By Gregg Fishman.
Rural counties often face unique challenges. For example, they might find it more difficult to educate and train a qualified workforce. That has been true in Amador County which has been struggling with two different but related issues. Amador does not have a Community College Campus and it is no coincidence that the County Behavioral Health Department could not find enough people with the right certification to work as mental health technicians.
Most people earn their certificate at a community college and with no campus in Amador, there was no place nearby for people to get the education and training they needed. Amador County was also noticing a “brain drain.” People who wanted a higher education, in any field, had to go someplace else to get it. Many who left didn’t come back. County leaders created a Community College Foundation to lay the groundwork for local campus, but that’s a long-term proposition and they had an immediate need.
With the availability of online learning, a physical college campus isn’t strictly necessary any more. But rural areas don’t always have high-speed internet available and studies have shown that people who attend an actual physical campus stay in school and finish their studies at higher rates than those who do not. So Amador County had two problems and they came up with a single solution that addressed them both.
The Behavioral Health Department and the Community College Foundation partnered to create a distance learning center that provides many of the benefits of a local college campus. Both organizations put in some initial funding and together they applied for a grant from the State. The Mental Health Services Act earmarks some funds to help people who have personal or family experience with mental health issues earn their certificate as mental health technicians.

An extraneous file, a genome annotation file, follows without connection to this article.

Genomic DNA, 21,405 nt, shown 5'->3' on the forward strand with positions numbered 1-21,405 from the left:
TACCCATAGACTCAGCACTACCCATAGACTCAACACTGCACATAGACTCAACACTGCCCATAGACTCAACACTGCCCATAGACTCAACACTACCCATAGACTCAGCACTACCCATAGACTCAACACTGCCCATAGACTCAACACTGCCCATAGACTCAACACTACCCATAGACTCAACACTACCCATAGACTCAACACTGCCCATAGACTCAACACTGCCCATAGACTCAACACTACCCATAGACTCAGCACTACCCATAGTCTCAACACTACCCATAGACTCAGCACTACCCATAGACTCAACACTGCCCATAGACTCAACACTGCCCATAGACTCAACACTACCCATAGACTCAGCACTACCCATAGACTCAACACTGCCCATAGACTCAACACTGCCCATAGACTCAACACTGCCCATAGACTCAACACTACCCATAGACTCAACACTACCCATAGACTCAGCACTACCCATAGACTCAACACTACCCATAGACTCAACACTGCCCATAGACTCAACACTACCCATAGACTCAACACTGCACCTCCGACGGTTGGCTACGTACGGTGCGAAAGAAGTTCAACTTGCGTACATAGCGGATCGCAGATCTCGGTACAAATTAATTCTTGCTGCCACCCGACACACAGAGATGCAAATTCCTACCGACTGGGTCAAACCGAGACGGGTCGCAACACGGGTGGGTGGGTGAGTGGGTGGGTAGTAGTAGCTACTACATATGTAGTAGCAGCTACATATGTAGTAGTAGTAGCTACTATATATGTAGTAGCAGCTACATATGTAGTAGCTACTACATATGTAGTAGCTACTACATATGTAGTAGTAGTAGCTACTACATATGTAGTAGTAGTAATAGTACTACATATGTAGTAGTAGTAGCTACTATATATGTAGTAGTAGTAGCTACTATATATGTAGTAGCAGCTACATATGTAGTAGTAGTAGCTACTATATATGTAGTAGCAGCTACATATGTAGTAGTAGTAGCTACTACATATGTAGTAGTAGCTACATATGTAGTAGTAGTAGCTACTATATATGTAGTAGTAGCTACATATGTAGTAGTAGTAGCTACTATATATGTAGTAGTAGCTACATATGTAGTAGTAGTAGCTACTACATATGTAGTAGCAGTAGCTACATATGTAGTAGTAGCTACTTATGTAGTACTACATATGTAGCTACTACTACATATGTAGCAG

Students gather at the center, meet with counselors and others who can help them enroll and stay in school. It’s close to public transit, has plenty of parking, and it was already wired with high-speed internet connections. Students can use computers at the center to do their actual coursework if they need to or they can still do their work from home if they want. And with help from the Behavioral Health department, the staff at the distance learning center has enrolled several students who meet the grant requirements to become mental health technicians.
One elegant solution is working to address both the lack of trained mental health professionals and the lack of a community college campus. Much of the credit goes to a former Amador County employee, Christa Thompson, who recognized the need, and conceived of the possible solution. It helps that Amador County Supervisor John Plasse also sits on the Community College Foundation Board.
In Amador County, finding a better way to train people to fill a local need in the mental health care field has multiple benefits. The newly certified mental health care workers provide care to people who need it and earn salaries that provide them and their families with a better lifestyle. And the distance learning center is helping to pave the way for students who currently don’t have access to a Community College.